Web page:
Diciembre 2014

Andrew Thomas Carroll

DePaul University

 Martes 2 de Diciembre de 2014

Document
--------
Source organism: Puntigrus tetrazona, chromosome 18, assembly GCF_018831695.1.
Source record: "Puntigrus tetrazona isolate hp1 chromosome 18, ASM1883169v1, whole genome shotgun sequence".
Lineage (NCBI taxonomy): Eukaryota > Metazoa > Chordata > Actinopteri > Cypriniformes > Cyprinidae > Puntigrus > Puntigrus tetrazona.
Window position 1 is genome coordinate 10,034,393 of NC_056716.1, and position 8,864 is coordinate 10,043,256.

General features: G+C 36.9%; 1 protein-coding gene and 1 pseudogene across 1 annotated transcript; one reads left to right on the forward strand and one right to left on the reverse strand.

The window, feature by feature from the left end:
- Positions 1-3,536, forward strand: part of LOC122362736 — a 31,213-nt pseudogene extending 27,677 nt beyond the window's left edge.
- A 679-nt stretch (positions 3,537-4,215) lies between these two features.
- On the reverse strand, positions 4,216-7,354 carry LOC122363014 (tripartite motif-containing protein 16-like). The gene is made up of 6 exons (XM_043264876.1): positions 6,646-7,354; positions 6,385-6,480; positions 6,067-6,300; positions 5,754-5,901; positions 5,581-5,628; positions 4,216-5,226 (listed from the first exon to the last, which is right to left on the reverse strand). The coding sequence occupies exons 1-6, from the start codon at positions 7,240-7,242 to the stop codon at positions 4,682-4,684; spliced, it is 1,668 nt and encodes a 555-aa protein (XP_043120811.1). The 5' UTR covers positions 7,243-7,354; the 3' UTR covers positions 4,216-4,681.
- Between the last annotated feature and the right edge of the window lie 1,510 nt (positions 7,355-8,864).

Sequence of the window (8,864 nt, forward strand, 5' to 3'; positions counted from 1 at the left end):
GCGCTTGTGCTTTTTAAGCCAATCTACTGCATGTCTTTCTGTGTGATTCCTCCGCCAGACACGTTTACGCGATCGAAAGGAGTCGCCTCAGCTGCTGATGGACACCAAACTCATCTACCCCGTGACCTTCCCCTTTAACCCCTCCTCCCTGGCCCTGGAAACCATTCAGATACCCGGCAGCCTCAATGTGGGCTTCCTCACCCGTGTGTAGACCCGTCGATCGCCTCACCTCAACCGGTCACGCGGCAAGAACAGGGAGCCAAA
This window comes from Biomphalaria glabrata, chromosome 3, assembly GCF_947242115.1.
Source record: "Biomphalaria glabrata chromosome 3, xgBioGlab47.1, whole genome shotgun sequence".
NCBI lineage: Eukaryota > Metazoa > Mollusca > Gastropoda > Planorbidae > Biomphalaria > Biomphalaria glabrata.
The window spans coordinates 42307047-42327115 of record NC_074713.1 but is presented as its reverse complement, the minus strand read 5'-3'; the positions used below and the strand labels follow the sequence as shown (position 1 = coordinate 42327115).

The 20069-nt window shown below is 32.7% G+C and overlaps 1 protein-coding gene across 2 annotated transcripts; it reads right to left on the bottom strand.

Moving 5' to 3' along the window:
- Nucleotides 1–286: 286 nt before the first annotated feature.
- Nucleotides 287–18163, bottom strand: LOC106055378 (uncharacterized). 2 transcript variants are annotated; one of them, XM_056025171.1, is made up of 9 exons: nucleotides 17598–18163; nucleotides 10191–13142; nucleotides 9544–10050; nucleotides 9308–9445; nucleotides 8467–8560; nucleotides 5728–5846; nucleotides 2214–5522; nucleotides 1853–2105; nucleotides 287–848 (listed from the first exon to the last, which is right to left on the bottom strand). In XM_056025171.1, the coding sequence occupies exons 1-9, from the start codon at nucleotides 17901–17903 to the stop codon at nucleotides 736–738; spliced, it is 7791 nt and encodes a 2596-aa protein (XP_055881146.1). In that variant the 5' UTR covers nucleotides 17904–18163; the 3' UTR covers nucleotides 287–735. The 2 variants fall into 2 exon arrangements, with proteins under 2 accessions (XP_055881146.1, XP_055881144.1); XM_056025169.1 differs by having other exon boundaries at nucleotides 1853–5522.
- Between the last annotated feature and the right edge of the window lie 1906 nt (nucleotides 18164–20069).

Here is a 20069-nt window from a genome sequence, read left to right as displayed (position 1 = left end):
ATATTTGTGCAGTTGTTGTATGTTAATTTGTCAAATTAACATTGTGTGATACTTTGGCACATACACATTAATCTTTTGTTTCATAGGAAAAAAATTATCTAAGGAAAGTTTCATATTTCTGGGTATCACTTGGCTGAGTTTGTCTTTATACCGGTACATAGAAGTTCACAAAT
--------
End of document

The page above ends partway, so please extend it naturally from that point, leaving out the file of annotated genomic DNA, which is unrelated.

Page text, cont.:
Over the last 40 years there have been a number of attempts to characterize the complexity of the category of modules over a (finite-dimensional associative) algebra by means of invariant theory. More precisely, we seek to determine whether an algebra is tame or wild by considering rings of invariant functions, and the geometry of their moduli spaces. Such characterizations have been demonstrated in the context of path algebras of quivers, but attempts to generalize to bound quiver algebras have met resistance.  I will describe these efforts, their success, their failures, and attempts to address these failures by defining the notion of Schur representation type. All constructions will be illustrated by means of accessible examples. 


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